To our friends and family back home, the Chrissy cards haven't made it out yet, but I'm working on it. And thanks to those who have been more on top of their game than we've been, it's awesome to get snail-mail and phone-calls from those we love and miss. Our camera has been sitting idle this month unfortunately so we'll post some Christmas pictures in the next few days.

Merry Christmas to all, and to all a good night.

Wednesday, December 1, 2010

Santa's on his way

Just a quick note to let you know that rainy Brisbane is treating us well these days. The wet weather has meant the usual scorching heat hasn't yet hit us, although summer only officially began today (Dec. 1st). We're getting ready for our first full Christmas here, after our trip home in '08 and a sojourn north to Maryborough last year. We'll be housesitting for our friends in a nearby suburb while they vacation in Europe, and their house has air conditioning and a pool, much to the delight of Laura and Edie. It'll be as though we took a vacation ourselves - all we have to do is feed the dog.

Edie's been enjoying baking and decorating with her mom, getting ready for the holidays. She has been calling her snowman Ho-Ho, so perhaps she hasn't quite figured out the details yet. Her next surgery isn't likely to happen until May or June, but her spirits are high so we're happy to manage things as they are for the moment.

Bub number two is also incubating nicely. I would share our ultrasound photo but our scanner is broken and let's face it, a blurry image of an unborn child really only means something to parents and perhaps grandparents, especially when it's the 2nd child and the novelty has worn off from the 1st. Someday he or she might read this post, further contributing to his/her 2nd child syndrome characterized by lack of attention and general neglect. But hey, I'm a 2nd child, I can say those things out loud right? After all, there's no way Edie will hog all the attention in our household, will she? Hmmm.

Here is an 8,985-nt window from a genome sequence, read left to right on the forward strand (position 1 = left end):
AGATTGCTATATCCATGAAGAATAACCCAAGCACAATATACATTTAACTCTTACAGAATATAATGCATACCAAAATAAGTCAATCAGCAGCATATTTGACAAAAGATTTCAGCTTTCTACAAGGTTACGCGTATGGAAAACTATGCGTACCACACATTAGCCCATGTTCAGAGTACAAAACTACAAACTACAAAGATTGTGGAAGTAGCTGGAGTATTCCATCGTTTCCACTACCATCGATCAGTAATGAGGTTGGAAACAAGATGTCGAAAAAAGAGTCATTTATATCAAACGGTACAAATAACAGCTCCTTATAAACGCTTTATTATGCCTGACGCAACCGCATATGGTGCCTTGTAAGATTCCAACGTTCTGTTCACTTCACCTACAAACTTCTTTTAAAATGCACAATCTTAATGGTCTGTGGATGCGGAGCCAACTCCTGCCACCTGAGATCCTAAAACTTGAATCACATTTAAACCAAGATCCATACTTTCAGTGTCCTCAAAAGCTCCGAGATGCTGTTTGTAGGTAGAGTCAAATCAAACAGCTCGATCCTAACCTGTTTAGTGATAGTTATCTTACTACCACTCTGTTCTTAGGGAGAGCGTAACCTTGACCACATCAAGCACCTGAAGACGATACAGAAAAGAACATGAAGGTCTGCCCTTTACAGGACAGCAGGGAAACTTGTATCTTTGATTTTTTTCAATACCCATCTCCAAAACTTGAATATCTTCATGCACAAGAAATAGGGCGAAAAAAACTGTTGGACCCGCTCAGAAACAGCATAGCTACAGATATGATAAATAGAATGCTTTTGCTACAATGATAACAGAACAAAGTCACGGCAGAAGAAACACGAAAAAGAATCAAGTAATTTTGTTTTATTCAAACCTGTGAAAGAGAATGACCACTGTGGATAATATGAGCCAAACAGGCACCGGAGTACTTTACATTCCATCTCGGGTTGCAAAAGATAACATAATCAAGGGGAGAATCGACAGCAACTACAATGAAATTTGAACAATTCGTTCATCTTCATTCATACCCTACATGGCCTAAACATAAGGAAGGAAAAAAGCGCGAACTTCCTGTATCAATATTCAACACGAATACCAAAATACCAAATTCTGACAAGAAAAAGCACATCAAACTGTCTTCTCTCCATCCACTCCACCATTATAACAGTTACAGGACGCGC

All for now. Enjoy the photos.

December 2010

Monday, November 8, 2010

Sunny, sunny November

Hello folks,

It's been a while we know. These are some pretty hectic days for us and in a short time we'll write a proper posting giving a better idea of what's going on in our adventure down under. In the meantime, we thought that some pictures would quell the storm of anger that is surely brewing in our vast expanse of readership. Enjoy and we'll catch up soon.

Laura

More Fall 2010

Friday, October 8, 2010

Ahhh beautiful October

G'day friends,